After years of litigation and twists and turns, Mr. Bourke finally entered jail to serve his one year and one day sentence. Whatever you may think about the facts of the case, we can all agree on one thing – the result certainly would have been different if Mr. Bourke had a compliance officer at his side. It is interesting to think about the facts in the case and analyze how, if at all, a compliance solution may have looked.
I completely admit that, looking back with perfect 20-20 hindsight, it is easy to come up with ways that the criminal scheme could have been derailed or avoided. My point is only that, if a compliance officer was seated at Mr. Bourke’s table, the line defining right from wrong would have been clearly defined and possibly caused Mr. Bourke to step back from the illegal venture.
Bourke was convicted by a jury based on a contested “head-in-the-sand” jury instruction, meaning that the jury was allowed to infer that he acted with the requisite intent based on facts showing that he ignored facts and circumstances which would have established the illegality of his actions.
Bourke became involved in a venture to acquire the state-owned oil company in Azerbaijan, State Oil Company of Republic of Azerbaijan (:SOCAR”). At the heart of the case, was the fact that Bourke “knew” that government officials were receiving bribes for privatizing SOCAR and promised future business interests in the new private company. Bourke who was an owner and investor in the venture and eventually was convicted based on four important facts.
First, Bourke “knew” that his business partners in the venture had a reputation for corrupt dealings.
Second, Bourke was told by a co-conspirator that foreign government officials would receive an ownership interest in the venture.
Third, Bourke sought advice from an attorney concerning the limits of investor liability under the FCPA if he learned that a partner paid bribes.
Fourth, Bourke set up a separate company to funnel his investments in order to shield himself and claim that he had little knowledge of the illegal scheme.
If a compliance officer knew about these facts in advance and was instructed to comply with the FCPA, the compliance officer would have recommended a number of important steps to identify relevant risks and issues.
Due Diligence: Bourke would have been required to conduct a due diligence inquiry in accordance with established policies and procedures. Bourke’s partners would have had to complete detailed questionnaires on issues relating to each partner’s background, connections to foreign officials in Azerbaijan, knowledge of anti-corruption laws and willingness to certify and commit to comply with such laws. In addition, Bourke would have searched an open source intelligence database to see if any partner had a reputation for corruption or had been involved in any corruption or law-breaking activity. If red flags were identified, these flags would have been investigated.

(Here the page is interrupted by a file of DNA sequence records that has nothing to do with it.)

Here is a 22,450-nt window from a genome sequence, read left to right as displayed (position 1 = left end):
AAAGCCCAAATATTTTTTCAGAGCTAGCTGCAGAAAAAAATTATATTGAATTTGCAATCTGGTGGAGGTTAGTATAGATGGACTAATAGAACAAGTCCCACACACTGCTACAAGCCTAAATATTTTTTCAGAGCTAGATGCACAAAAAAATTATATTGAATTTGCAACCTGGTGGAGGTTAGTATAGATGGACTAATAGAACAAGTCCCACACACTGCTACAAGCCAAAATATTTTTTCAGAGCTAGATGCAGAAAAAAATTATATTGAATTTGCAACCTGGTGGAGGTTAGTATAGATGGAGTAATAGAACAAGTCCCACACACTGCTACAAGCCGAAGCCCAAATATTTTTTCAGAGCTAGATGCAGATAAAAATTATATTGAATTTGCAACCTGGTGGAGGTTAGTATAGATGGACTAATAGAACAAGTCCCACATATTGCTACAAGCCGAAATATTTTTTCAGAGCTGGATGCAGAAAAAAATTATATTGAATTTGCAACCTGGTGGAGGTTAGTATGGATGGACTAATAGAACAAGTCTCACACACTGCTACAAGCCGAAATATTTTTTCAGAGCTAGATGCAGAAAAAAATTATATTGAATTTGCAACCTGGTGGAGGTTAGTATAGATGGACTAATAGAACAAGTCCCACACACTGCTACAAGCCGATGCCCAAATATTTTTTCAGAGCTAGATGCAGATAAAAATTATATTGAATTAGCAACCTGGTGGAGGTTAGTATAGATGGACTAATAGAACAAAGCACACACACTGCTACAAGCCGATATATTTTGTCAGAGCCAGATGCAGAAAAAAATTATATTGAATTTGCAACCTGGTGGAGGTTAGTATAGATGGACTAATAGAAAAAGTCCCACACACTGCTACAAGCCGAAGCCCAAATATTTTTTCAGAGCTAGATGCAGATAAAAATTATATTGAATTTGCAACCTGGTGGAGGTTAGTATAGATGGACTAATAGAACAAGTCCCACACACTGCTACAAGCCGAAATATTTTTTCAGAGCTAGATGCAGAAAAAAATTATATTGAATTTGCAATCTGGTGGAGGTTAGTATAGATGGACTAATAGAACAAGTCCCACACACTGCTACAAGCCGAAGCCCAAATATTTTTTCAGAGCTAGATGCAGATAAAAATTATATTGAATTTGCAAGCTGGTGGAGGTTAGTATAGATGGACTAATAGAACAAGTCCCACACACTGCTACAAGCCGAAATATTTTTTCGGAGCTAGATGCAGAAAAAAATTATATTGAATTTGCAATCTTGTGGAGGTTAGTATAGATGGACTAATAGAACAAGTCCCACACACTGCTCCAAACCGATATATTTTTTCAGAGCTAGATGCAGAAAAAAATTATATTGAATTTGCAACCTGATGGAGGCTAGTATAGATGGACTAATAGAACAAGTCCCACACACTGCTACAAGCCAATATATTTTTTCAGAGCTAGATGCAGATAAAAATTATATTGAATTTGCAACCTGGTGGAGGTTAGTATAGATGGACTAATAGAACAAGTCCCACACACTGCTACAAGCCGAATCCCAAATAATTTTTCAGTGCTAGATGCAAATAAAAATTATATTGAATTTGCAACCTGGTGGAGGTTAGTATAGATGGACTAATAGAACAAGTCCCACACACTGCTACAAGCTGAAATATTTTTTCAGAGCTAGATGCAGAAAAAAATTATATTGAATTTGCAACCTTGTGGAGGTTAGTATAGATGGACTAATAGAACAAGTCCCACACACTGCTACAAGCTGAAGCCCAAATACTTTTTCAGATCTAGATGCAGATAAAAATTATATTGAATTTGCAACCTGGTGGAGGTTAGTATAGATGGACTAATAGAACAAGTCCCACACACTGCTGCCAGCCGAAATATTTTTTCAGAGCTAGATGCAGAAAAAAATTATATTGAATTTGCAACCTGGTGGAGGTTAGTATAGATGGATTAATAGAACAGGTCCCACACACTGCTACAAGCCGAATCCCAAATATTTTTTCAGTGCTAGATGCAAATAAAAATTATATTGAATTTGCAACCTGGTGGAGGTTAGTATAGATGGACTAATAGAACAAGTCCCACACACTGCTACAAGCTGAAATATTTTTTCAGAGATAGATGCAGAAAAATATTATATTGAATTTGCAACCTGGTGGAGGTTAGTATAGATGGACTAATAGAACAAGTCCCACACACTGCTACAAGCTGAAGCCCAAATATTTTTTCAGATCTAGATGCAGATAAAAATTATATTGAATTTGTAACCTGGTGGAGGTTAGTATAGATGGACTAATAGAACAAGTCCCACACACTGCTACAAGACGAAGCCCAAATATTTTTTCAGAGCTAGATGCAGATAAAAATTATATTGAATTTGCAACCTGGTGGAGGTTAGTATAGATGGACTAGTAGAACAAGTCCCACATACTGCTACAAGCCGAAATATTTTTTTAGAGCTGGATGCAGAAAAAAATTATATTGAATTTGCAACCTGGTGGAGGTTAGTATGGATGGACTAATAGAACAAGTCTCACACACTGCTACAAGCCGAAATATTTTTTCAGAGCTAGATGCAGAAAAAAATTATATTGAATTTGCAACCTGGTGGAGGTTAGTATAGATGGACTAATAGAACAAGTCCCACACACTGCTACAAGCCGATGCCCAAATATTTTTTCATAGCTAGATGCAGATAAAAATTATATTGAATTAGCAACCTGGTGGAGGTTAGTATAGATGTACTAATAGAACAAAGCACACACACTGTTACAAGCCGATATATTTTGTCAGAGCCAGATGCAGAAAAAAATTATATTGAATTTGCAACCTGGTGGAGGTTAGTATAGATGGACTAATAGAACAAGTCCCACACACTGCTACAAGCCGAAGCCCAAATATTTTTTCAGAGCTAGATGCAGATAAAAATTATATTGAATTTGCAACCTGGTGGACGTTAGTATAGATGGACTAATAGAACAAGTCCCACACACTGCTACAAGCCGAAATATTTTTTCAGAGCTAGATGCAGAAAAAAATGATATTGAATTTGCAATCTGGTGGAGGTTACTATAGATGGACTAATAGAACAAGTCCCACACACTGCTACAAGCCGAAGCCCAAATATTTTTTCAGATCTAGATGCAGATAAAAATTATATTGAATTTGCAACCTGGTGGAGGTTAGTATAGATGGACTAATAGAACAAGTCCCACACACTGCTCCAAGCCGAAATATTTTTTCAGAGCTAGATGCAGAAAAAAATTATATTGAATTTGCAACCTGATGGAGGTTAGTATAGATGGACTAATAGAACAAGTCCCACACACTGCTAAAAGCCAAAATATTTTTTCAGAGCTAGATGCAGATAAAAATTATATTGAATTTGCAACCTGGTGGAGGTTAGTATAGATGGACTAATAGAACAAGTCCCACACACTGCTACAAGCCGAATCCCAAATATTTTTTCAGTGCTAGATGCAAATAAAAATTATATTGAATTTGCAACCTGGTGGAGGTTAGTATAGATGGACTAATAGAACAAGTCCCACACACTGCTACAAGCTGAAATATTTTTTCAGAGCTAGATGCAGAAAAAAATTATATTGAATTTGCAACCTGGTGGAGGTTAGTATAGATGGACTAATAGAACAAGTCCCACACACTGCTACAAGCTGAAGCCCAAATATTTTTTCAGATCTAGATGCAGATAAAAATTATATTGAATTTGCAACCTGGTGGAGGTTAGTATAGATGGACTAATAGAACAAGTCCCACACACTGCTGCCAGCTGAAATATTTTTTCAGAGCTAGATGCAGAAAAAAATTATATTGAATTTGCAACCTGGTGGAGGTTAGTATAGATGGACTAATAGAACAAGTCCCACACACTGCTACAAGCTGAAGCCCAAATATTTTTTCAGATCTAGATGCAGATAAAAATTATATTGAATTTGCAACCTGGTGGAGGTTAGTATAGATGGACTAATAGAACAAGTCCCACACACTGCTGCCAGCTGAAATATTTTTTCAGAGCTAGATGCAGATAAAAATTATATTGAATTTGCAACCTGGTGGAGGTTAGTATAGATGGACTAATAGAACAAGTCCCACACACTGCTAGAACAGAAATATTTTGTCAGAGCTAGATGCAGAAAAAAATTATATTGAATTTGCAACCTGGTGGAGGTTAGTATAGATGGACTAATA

Foreign Ownership Interest: As part of the due diligence process, Bourke would have investigated whether or not there was a foreign ownership interest in the proposed pipeline venture. To address this possibility, Bourke would have retained a due diligence company to conduct an enhanced due diligence inquiry either by a due diligence company or an even deeper dive conducted by a law firm.
In order to protect himself even further against an undisclosed foreign interest, Bourke would have secured written representations and warranties, as well as a certification from his partners that there was no foreign ownership interest in the pipeline venture.
Even with these protections, Bourke would have designed appropriate monitoring tools and sought repeated certifications to minimize any potential risk of undisclosed ownership interests. As part of this effort, Bourke could have implemented additional training programs and compliance reminders to ensure compliance with the FCPA.
Good Faith Legal Interpretation: Bourke would have worked with his attorney to develop a documented record of a good faith interpretation of the law to support his actions and overall compliance with the FCPA. Rather than enlisting his attorney as a co-conspirator, Bourke needed to rely on his attorney to build a record of good faith analysis concerning the legality of the oil pipeline venture.
Business Justification: Bourke also needed to develop, in consultation with other professionals, a business justification for the corporate structure used in the investment. Instead of relying on a corporate structure designed to shield his criminal liability, Bourke needed to adopt an appropriate investment structure to minimize his business risks. In other words, he needed to develop a separate business justification for the structure of his investment.
The Bourke case is just one example of how compliance officers can add value to an organization’s business and make sure the company seeks important business development projects while avoiding FCPA liability.